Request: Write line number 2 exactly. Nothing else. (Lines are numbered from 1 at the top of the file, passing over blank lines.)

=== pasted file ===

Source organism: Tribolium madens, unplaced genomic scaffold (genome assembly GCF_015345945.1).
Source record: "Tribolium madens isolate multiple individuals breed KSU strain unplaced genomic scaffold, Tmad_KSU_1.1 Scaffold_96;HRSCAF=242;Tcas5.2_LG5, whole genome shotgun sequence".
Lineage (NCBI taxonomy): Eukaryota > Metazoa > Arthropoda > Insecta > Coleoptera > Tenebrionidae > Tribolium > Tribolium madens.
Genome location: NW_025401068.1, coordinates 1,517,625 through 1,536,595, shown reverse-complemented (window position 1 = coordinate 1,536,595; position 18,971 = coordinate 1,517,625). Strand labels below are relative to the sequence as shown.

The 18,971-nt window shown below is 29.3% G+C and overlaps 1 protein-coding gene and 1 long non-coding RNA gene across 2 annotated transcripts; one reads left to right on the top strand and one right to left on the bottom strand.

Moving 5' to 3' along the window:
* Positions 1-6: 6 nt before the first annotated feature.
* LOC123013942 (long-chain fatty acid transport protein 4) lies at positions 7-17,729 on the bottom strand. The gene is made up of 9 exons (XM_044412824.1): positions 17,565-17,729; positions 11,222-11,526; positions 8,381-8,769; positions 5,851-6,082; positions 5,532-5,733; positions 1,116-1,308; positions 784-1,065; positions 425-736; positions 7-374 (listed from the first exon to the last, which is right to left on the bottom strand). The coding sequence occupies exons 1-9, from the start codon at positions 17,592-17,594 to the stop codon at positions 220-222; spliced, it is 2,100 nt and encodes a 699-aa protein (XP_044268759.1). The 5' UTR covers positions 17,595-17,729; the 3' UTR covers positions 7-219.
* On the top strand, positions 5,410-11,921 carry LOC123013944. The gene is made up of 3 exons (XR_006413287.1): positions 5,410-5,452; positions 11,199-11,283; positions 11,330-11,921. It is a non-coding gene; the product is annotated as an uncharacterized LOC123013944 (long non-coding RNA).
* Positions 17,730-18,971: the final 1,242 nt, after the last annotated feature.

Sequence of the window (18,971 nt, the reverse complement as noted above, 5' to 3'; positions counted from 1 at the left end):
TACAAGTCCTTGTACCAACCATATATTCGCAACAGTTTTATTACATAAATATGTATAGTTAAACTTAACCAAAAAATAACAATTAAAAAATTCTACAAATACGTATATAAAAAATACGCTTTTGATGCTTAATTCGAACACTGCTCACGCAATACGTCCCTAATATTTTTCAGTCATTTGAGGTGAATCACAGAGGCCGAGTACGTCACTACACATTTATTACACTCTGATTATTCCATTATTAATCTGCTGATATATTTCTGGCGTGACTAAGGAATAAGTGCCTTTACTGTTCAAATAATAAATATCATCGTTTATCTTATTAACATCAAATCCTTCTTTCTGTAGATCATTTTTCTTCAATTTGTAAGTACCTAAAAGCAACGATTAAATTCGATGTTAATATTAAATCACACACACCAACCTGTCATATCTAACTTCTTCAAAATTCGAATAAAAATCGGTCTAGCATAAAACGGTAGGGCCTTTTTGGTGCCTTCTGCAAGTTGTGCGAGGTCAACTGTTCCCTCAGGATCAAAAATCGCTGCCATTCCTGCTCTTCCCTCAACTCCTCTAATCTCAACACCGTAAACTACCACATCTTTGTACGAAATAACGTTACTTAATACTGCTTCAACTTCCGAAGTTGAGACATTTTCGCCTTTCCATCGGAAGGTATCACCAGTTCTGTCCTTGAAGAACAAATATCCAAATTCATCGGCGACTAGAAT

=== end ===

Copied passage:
Source record: "Tribolium madens isolate multiple individuals breed KSU strain unplaced genomic scaffold, Tmad_KSU_1.1 Scaffold_96;HRSCAF=242;Tcas5.2_LG5, whole genome shotgun sequence".